The Thompson Region Story


The Kamloops story has roots back as early as 1933, when J.D. Hobden (then Executive Secretary of JHSBC), speaking to the Kamloops Rotary Club on the work of the John Howard Society, made the following comment:

“Frankly, your city jail is sordid, dreary and dingy.  The cells are of the semi-dungeon type.  How on earth are men to look up and gain back their self-respect in such surroundings?  It cannot be done……Kamloops jail in 1933 is a long way behind the standards of John Howard in 1773”   (Wilton, pg. 192)

J.D. Hobden no doubt ruffled a few feathers with the above speech yet he must have also earned respect.  In 1944, he received a letter from the Kamloops City Clerk asking for his opinion on the plans for a new jail.  In 1957, the first local volunteer committee of the John Howard Society was formed in Kamloops.  One of the particular interests of this group was the provision of services to the Clearwater Forestry Camp (known as Bear Creek Camp).

In 1961, Bill Hesketh from the Vancouver, office became the Okanagan Mainline Field Representative of the John Howard Society of BC.  This position involved working in the areas of Kamloops, Penticton, and Revelstoke.  This was a pioneer project, making professional service available to organized groups of volunteers.  In the late 1960’s the Kamloops branch hired its first staff, the Reverend Katsumo.  This was a part-time position with the Reverend Katsumo splitting his time between John Howard Society and the Baptist Church.  He eventually returned to full-time involvement with the church relocated to Vancouver.  Interestingly, the president of the Kamloops John Howard Society during the 1960’s was Julian Fry, a descendant of Elizabeth Fry (E. Fry is in a sense the sister organization of John Howard Society).  In the 1970’s the president of the board was also involved with the board of the Kiwanis House Society.  Resulting from this connection, space was provided in the Kiwanis House for the John Howard Society office.

In 1975, Keith Gagne assumed the staff position and eventually saw the office relocate to 4th Avenue in Kamloops.  Keith Gagne provided 13 years of service to the John Howard Society.  The majority of his work was in the Kamloops Regional Correctional Centre providing bridging and reintegration services between the jail and community for the inmate population.  In September 1989 the John Howard Society was incorporated so that the Region could operate with independence but under an affiliation agreement with the John Howard Society of British Columbia.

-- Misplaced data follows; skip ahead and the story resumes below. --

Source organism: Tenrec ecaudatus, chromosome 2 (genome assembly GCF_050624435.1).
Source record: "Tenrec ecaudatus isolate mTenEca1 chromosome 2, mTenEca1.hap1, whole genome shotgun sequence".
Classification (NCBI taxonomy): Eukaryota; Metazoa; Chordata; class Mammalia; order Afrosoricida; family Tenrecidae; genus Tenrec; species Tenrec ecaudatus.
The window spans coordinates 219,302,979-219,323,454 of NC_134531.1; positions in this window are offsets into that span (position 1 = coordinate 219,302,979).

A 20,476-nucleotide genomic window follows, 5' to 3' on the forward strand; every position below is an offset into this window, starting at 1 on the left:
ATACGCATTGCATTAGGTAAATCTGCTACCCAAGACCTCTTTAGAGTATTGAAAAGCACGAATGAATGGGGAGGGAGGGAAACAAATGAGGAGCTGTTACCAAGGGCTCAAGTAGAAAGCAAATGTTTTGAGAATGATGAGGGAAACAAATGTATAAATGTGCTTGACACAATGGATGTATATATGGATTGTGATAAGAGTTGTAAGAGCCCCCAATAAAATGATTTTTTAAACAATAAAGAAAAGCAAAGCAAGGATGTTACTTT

Following Mr. Gagne retirement in 1988, Mr. Tom McDougall took over as the Executive Director of the Society.  The Board of Directors closed the doors of the Society from May 1990 until February 1991 after experiencing operational issues.  During the office closure, clients and general inquiries were referred to the John Howard Society in Vernon.

In March 1991 Mr. Oliver Forsyth was hired as Executive Director and re-established the John Howard Society’s presence and credibility in the region.  In August 1992, the first Kamloops store front office was opened on Lansdowne Street.  During the years between 1992 and 1996 the Society started to provide services to the inmate and offender population through partnerships with BC Corrections and Skills Canada.  When Mr. Forsyth retired in 1996 the agency was firmly established in the community corrections industry in the Thompson Region.

In September 1996 Ms. Anita Unger took over the helm as the new Executive Director for 4 months.  Ms. Unger returned to Vancouver in December 1996. At that time, Ms. Dawn Hrycun was brought on as the new Executive Director of the Society and remained in the role of Chief Executive Officer until her retirement in December 2014 at which time, Ms. Lindsay Lord the present Chief Executive Officer was brought on.

Over the past 20 years, The John Howard Society of the Thompson Region has through its leadership team, become a highly respected community corrections partner with the Government of British Columbia and the Government of Canada.  The degree of exposure and services the John Howard Society of the Thompson Region provides in the community, continues to stay true to the vision held by Mr. John Howard, but are adjusting to the society in which we all live.




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